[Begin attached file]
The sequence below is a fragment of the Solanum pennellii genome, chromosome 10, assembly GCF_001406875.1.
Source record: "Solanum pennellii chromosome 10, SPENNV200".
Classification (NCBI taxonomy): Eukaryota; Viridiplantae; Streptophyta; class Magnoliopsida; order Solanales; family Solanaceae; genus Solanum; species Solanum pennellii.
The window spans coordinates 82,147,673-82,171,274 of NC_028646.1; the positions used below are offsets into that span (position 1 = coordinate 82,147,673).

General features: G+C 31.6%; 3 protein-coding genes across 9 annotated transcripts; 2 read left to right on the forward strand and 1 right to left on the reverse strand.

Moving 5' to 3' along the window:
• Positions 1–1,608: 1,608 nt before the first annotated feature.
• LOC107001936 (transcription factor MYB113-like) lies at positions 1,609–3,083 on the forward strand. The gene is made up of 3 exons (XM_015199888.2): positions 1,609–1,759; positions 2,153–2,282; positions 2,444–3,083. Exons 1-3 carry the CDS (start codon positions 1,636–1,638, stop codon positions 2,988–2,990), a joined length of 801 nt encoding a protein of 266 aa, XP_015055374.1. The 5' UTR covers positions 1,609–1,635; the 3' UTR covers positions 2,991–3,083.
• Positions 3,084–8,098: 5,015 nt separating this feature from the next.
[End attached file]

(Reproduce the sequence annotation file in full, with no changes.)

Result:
The sequence below is a fragment of the Solanum pennellii genome, chromosome 10, assembly GCF_001406875.1.
Source record: "Solanum pennellii chromosome 10, SPENNV200".
Classification (NCBI taxonomy): Eukaryota; Viridiplantae; Streptophyta; class Magnoliopsida; order Solanales; family Solanaceae; genus Solanum; species Solanum pennellii.
The window spans coordinates 82,147,673-82,171,274 of NC_028646.1; the positions used below are offsets into that span (position 1 = coordinate 82,147,673).

General features: G+C 31.6%; 3 protein-coding genes across 9 annotated transcripts; 2 read left to right on the forward strand and 1 right to left on the reverse strand.

Moving 5' to 3' along the window:
• Positions 1–1,608: 1,608 nt before the first annotated feature.
• LOC107001936 (transcription factor MYB113-like) lies at positions 1,609–3,083 on the forward strand. The gene is made up of 3 exons (XM_015199888.2): positions 1,609–1,759; positions 2,153–2,282; positions 2,444–3,083. Exons 1-3 carry the CDS (start codon positions 1,636–1,638, stop codon positions 2,988–2,990), a joined length of 801 nt encoding a protein of 266 aa, XP_015055374.1. The 5' UTR covers positions 1,609–1,635; the 3' UTR covers positions 2,991–3,083.
• Positions 3,084–8,098: 5,015 nt separating this feature from the next.